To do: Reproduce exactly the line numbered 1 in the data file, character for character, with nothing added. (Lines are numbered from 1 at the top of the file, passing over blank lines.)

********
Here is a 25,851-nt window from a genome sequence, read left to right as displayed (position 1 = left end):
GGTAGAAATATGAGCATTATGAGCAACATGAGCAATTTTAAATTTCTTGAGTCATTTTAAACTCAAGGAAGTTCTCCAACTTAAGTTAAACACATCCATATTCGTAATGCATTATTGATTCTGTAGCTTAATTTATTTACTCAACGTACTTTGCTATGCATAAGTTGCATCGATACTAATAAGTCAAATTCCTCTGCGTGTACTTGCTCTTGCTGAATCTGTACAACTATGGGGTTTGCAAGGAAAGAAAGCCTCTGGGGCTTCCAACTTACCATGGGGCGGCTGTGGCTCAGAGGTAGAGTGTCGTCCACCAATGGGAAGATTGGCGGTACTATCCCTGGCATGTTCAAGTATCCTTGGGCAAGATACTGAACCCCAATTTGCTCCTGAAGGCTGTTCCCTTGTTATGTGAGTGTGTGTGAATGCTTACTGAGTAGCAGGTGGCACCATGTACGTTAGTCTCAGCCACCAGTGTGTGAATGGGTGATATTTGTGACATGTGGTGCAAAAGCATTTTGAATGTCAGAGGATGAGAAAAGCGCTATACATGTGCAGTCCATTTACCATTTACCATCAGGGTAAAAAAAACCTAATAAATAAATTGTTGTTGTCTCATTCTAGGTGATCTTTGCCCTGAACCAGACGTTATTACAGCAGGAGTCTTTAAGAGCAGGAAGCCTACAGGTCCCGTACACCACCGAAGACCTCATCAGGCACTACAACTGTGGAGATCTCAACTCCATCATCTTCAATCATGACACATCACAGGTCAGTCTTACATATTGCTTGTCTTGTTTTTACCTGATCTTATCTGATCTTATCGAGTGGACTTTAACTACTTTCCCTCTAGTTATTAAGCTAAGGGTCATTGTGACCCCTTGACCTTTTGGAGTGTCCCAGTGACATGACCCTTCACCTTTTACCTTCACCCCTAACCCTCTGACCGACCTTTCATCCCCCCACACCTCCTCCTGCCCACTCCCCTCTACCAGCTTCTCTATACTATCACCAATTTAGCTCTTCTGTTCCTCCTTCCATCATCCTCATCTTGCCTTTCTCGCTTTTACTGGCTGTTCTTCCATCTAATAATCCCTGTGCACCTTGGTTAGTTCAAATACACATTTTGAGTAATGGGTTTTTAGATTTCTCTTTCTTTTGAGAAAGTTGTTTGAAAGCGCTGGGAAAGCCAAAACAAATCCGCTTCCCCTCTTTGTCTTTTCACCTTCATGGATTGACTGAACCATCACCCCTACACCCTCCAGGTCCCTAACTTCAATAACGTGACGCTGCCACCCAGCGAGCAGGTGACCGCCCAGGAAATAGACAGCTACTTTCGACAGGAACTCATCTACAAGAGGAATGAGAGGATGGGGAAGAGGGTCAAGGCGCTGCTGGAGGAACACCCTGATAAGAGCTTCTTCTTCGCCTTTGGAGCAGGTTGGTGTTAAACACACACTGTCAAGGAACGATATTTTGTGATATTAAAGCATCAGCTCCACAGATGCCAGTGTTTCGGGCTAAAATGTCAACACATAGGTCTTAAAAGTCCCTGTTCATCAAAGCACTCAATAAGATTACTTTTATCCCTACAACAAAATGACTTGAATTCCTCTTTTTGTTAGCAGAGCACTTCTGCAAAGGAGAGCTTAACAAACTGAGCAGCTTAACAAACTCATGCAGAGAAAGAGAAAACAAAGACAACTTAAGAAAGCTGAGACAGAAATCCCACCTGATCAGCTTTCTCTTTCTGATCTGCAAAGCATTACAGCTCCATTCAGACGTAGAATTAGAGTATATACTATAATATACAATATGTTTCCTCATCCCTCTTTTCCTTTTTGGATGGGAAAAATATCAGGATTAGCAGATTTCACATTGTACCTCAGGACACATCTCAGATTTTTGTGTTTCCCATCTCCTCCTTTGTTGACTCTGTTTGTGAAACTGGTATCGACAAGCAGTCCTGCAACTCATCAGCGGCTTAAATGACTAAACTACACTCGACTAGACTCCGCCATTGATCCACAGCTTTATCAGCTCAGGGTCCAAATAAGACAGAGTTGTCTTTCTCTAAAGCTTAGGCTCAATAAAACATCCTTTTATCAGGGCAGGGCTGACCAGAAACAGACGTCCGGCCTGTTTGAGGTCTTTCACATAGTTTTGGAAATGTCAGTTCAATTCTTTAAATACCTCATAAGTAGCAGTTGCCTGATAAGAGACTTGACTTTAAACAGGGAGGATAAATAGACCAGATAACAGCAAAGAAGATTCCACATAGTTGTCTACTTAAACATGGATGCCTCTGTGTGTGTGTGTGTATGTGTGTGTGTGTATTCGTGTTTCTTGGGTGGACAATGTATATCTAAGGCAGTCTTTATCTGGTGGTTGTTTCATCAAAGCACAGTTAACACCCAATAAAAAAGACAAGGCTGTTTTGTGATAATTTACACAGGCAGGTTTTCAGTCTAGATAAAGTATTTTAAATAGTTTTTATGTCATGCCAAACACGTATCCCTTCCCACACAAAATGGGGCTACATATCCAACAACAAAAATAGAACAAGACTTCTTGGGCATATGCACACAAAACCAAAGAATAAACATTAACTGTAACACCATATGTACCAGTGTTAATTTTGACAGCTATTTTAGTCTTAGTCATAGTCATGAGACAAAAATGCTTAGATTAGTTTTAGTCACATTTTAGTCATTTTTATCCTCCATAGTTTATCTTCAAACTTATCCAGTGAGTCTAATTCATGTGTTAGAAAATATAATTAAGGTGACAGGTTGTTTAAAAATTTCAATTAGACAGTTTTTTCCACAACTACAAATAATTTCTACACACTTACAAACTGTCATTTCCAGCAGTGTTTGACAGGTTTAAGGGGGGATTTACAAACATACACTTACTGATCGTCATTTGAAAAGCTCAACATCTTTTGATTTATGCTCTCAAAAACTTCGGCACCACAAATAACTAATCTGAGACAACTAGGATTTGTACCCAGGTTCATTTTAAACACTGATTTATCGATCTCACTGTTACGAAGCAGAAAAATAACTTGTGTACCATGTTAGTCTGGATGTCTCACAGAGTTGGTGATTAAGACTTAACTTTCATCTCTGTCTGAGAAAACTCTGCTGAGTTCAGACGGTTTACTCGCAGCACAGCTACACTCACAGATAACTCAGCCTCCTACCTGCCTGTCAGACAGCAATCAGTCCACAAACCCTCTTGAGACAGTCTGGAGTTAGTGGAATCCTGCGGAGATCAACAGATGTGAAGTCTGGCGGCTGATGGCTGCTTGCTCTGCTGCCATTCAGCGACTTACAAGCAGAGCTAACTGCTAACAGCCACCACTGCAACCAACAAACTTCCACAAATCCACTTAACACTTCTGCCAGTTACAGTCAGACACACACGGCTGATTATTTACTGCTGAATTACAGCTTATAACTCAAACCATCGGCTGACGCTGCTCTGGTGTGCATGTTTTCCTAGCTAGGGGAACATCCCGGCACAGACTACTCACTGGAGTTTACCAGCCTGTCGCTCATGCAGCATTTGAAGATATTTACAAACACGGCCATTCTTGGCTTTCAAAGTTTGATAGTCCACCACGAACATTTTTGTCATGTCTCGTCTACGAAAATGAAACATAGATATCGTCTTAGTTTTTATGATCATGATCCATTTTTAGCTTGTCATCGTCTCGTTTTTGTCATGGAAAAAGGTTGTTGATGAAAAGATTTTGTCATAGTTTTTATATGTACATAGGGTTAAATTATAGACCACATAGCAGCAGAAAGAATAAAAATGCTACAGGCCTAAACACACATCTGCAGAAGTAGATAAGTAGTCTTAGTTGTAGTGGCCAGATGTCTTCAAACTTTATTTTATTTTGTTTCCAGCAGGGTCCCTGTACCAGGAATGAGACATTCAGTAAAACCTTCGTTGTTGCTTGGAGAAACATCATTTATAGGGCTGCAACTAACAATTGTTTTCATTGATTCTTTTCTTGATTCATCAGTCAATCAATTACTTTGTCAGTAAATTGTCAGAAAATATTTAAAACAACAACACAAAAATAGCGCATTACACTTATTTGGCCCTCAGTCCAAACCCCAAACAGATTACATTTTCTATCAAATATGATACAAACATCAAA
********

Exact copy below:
Here is a 25,851-nt window from a genome sequence, read left to right as displayed (position 1 = left end):